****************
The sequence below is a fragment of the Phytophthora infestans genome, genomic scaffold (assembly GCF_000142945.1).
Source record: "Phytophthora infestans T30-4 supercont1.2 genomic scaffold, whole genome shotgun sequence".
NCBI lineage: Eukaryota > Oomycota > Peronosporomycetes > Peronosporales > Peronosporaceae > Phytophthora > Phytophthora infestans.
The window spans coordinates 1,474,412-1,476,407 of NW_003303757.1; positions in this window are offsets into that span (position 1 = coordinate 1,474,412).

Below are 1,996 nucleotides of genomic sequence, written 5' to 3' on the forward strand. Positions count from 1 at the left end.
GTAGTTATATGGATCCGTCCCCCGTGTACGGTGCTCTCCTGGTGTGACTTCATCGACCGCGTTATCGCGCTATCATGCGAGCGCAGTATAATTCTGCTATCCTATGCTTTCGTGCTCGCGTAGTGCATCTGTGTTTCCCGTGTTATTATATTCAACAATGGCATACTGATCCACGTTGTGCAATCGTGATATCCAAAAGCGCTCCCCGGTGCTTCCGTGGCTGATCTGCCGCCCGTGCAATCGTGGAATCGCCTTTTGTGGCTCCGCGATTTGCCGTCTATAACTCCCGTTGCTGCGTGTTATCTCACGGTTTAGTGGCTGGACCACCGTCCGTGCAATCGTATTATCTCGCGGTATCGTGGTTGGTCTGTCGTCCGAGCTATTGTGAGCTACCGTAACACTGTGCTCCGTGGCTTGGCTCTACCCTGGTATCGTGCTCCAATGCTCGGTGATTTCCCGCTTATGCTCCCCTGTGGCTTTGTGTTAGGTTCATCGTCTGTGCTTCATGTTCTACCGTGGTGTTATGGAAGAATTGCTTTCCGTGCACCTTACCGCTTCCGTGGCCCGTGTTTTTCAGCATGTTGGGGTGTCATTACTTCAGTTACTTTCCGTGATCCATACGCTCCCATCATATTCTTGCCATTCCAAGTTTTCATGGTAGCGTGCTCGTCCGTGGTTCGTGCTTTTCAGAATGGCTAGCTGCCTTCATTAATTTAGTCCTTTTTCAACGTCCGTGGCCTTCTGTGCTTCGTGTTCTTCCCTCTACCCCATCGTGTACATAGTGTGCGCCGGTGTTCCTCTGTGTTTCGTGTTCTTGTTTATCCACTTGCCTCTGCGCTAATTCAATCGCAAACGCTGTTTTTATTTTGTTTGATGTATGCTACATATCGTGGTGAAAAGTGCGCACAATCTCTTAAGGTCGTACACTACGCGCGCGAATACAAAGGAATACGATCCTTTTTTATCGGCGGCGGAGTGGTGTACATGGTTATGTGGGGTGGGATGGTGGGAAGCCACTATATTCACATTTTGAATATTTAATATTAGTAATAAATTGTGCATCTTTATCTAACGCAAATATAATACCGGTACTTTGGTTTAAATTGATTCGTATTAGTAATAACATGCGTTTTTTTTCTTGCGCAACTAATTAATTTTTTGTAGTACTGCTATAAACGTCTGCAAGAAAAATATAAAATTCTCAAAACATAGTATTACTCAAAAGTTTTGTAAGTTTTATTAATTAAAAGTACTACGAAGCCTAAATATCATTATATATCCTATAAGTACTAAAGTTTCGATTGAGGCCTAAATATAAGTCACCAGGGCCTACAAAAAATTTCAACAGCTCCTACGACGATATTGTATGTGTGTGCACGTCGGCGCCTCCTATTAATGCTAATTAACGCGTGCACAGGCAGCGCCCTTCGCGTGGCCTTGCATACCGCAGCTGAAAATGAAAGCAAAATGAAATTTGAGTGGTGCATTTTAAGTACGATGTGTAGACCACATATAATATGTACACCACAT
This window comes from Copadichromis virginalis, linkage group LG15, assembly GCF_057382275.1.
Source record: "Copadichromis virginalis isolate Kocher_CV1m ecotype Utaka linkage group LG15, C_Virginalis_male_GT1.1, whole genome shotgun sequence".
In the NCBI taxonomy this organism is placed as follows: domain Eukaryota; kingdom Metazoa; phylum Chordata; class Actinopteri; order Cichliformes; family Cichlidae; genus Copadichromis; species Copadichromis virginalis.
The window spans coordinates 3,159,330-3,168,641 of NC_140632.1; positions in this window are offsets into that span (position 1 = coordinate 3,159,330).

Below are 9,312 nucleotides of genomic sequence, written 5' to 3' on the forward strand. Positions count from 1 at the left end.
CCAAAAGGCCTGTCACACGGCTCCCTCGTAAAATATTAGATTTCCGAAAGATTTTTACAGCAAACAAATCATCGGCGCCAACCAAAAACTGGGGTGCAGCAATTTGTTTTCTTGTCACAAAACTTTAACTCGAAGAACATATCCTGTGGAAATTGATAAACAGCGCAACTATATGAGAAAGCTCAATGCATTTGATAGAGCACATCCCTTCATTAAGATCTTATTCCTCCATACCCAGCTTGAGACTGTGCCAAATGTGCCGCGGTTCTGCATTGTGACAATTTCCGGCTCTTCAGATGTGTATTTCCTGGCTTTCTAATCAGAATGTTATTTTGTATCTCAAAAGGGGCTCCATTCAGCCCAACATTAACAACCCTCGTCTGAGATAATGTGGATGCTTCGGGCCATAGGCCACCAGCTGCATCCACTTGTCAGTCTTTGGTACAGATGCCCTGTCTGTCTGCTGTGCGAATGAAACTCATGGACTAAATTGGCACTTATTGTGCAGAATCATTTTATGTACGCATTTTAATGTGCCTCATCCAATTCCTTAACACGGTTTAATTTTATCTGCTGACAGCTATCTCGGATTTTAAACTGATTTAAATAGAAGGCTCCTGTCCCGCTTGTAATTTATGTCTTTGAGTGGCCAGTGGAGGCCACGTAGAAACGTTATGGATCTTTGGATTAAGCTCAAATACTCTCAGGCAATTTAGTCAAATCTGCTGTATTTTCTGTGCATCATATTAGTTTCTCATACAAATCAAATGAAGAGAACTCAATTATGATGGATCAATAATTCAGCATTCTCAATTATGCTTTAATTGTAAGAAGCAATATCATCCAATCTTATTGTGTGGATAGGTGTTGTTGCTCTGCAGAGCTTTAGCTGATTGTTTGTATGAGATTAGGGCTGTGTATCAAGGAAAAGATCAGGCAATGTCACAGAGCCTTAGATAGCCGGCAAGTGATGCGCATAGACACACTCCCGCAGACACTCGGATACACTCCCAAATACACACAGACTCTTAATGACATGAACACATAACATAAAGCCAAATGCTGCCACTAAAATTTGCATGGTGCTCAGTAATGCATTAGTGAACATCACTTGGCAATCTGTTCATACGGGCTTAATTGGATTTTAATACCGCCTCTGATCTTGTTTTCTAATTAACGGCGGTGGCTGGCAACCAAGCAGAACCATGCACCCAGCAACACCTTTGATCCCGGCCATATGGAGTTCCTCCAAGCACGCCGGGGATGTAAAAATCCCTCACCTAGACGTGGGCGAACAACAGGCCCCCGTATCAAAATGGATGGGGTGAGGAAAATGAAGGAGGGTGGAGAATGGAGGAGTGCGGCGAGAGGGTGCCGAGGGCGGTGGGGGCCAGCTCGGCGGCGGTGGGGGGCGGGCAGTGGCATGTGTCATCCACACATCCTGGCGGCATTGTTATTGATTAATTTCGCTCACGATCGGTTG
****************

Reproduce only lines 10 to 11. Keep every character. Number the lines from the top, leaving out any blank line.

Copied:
The window spans coordinates 3,159,330-3,168,641 of NC_140632.1; positions in this window are offsets into that span (position 1 = coordinate 3,159,330).

Below are 9,312 nucleotides of genomic sequence, written 5' to 3' on the forward strand. Positions count from 1 at the left end.